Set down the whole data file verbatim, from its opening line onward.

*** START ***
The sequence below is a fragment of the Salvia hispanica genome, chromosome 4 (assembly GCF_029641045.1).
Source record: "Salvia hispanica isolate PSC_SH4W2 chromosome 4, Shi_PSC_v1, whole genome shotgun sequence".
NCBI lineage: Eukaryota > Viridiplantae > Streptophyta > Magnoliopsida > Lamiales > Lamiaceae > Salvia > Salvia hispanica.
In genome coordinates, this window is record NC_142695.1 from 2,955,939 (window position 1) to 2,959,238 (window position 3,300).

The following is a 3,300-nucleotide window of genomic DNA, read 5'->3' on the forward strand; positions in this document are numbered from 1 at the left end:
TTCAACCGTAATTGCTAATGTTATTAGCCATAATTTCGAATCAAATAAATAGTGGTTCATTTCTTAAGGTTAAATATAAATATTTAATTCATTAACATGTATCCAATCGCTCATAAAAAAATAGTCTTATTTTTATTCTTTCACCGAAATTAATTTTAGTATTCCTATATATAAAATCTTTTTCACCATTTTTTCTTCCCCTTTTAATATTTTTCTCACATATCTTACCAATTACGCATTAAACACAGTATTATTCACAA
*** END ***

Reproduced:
The sequence below is a fragment of the Salvia hispanica genome, chromosome 4 (assembly GCF_029641045.1).
Source record: "Salvia hispanica isolate PSC_SH4W2 chromosome 4, Shi_PSC_v1, whole genome shotgun sequence".
NCBI lineage: Eukaryota > Viridiplantae > Streptophyta > Magnoliopsida > Lamiales > Lamiaceae > Salvia > Salvia hispanica.
In genome coordinates, this window is record NC_142695.1 from 2,955,939 (window position 1) to 2,959,238 (window position 3,300).

The following is a 3,300-nucleotide window of genomic DNA, read 5'->3' on the forward strand; positions in this document are numbered from 1 at the left end:
TTCAACCGTAATTGCTAATGTTATTAGCCATAATTTCGAATCAAATAAATAGTGGTTCATTTCTTAAGGTTAAATATAAATATTTAATTCATTAACATGTATCCAATCGCTCATAAAAAAATAGTCTTATTTTTATTCTTTCACCGAAATTAATTTTAGTATTCCTATATATAAAATCTTTTTCACCATTTTTTCTTCCCCTTTTAATATTTTTCTCACATATCTTACCAATTACGCATTAAACACAGTATTATTCACAA